This column is an opinion from Richard White, who has written extensively on Calgary’s urban development.
Big things are in place for Calgary’s two largest cultural institutions — Arts Commons and the Glenbow — in 2021. Not only will plans be finalized for massive renovations totalling over half-a-billion dollars, but their new leaders will start to implement their new ideas.
Alex Sarian took over the president and CEO role at Arts Commons in May 2020, while Nicolas Bell arrived in November 2019 to take the helm at the Glenbow.
Over the past year, both have been evaluating Calgary’s cultural scene and identifying ways to draw on their experience working at international cultural destinations — Sarian at Lincoln Center in New York City and Bell at the Smithsonian in Washington, D.C. — so their respective institutions here can become more accessible and more appealing to more Calgarians.
If ever there was an opportunity to elevate downtown Calgary’s status as a major cultural destination for locals and visitors, the next five years will be it, as both Arts Commons and the Glenbow undergo major makeovers, both physically and philosophically.
Arts Commons transformation
Alex Sarian told me in a phone chat that he arrived in Calgary with his eyes wide open.
He was warned Calgary is “in the middle of an economic and identity crisis.” One of his colleagues said to him, “managing Arts Commons will either excite or terrify you.”
In his first few months, he has met with stakeholders internally and externally and says the challenge of transforming the 35-year-old Arts Commons into a vibrant cultural centre for all Calgarians definitely excites him.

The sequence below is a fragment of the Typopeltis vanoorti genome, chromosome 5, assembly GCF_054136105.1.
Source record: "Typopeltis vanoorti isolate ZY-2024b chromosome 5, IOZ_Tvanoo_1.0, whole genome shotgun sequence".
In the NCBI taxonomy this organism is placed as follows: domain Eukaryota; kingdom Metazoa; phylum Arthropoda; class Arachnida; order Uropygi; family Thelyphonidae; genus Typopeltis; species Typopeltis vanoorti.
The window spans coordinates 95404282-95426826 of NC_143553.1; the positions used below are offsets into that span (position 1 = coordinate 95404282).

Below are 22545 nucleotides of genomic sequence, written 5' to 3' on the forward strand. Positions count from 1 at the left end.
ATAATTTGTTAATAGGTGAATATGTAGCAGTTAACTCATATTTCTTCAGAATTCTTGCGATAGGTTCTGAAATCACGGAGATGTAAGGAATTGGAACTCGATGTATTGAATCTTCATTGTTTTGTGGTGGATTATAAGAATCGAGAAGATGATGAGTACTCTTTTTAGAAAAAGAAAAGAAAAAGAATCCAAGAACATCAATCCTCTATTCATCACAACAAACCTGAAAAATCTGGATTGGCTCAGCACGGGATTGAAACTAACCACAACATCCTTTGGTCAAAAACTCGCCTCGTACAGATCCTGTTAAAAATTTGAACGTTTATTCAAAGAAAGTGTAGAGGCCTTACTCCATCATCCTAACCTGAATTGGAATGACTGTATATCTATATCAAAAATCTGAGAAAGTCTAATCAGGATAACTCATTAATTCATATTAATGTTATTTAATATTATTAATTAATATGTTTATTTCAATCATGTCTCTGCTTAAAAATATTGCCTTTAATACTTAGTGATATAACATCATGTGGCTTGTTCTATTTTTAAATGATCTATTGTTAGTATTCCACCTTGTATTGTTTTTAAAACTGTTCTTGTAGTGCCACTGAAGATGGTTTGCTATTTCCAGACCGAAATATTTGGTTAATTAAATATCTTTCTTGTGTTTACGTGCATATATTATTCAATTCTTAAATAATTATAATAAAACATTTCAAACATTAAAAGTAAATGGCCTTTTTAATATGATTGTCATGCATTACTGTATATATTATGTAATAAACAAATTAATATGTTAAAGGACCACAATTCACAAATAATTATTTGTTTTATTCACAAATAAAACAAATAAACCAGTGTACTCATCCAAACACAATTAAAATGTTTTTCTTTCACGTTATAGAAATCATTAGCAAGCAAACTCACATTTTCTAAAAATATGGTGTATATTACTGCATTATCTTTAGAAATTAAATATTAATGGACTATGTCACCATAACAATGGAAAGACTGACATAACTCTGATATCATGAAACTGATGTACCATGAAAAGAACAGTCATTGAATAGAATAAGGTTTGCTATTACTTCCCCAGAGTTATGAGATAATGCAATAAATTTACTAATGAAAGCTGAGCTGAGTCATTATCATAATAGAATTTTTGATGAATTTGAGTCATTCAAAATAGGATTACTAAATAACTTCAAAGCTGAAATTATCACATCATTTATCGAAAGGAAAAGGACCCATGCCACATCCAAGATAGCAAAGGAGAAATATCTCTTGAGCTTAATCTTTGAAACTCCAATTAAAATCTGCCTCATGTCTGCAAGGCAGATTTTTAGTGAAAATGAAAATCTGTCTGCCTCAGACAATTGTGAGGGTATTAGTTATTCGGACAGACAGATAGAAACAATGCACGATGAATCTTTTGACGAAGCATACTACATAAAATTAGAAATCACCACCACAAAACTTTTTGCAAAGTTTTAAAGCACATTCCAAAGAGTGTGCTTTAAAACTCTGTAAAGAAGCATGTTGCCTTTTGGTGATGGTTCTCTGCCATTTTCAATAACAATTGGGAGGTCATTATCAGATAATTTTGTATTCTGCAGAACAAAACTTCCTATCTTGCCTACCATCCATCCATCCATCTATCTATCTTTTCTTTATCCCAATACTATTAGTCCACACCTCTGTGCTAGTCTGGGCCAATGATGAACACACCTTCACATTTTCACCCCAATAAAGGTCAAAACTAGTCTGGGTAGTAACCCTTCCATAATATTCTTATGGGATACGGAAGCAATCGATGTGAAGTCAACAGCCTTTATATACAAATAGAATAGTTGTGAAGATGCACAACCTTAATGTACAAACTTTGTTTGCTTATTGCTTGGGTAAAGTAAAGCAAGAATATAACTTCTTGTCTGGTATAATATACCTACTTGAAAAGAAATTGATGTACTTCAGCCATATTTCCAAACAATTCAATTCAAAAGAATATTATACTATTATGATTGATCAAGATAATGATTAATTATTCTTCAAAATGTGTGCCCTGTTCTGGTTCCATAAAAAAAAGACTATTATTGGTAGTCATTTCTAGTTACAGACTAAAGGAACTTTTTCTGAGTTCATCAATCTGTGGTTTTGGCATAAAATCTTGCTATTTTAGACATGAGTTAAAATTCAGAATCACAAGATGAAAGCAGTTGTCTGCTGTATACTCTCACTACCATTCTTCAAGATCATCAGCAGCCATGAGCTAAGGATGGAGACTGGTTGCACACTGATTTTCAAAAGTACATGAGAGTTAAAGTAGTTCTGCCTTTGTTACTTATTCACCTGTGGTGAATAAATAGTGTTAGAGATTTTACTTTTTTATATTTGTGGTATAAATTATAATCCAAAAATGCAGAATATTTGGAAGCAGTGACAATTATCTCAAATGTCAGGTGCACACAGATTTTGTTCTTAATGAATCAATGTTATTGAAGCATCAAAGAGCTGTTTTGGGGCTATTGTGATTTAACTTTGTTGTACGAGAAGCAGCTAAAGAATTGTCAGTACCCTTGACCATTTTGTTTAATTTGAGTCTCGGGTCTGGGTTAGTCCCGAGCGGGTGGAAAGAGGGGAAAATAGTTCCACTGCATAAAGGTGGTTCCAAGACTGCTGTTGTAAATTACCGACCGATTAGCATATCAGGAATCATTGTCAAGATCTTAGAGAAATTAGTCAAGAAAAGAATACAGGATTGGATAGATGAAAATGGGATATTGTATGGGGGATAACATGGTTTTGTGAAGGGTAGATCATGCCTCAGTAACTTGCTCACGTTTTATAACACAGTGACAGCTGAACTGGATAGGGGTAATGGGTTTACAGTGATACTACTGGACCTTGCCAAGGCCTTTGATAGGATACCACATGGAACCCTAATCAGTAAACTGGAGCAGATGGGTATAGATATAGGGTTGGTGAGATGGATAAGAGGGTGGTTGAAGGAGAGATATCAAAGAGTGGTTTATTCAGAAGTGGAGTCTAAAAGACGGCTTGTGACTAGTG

He also is “falling hard for Calgary” and doesn’t understand why people are so hard on a city that has a great food and bar scene and a great airport. He points to the new Central Library and says, “Any city that can create such an amazing building and embrace it like Calgarians have is a place I want to be.”
He thinks “Calgary can be whatever it wants, if it puts its mind to it!”
While Sarian believes Calgary has the potential to grow as an international arts centre, he thinks Art Commons must be for Calgarians, first and foremost. It must provide value to residents from all quadrants of the city. With over 2,000 events a year, it must offer something for everyone at least a couple of times a year.
His ultimate goal, he says, is to get Calgarians “to consume more arts and culture activities, be they at Arts Commons or elsewhere.”
Internally, Sarian is working hard to get his board, staff and all the resident companies to understand “who we are.”
“Arts Commons must be more than a building and a landlord. It must be more than the ‘building you walk around;’ it must become a destination — a place you walk to,” says Sarian. He is hoping to instill a mantra at Art Commons of “stronger together, better together.”
For Sarian, it is all about collaboration, and he thinks arriving in the middle of the COVID crisis has actually helped him, as it has forced Calgary’s arts companies to work together.
He also thinks Calgary could benefit from the exodus of arts workers in big, densely-populated U.S. cities to mid-size North American cities like Calgary, as a result of COVID and the high cost of living.
If Sarian, can make Calgary more attractive to young arts workers, he will be worth his weight in gold, as the city must become more attractive again to young creative professionals.
Sarian is excited by the two-phase expansion and renovation plans for Arts Commons being managed by the Calgary Municipal Land Corporation (which also managed the Central Library project).
Phase 1 will see a new building wrapped around Teatros restaurant, with a 1,200- to 1,500-seat performance space and rehearsal studios. Phase 2 will have the resident theatre companies utilize the new theater space while their spaces get modernized, with the Jack Singer continuing to be operational throughout construction.
He also recognizes Olympic Plaza is downtown’s largest performance space, and while it isn’t part of his mandate to program, he believes its success is critical to the success of Art Commons. It would be great if Arts Commons took on the programming of the plaza and converted it into an exciting urban playground with lots of everyday arts-related activities — buskers, weekend art market, live music, food trucks, etc.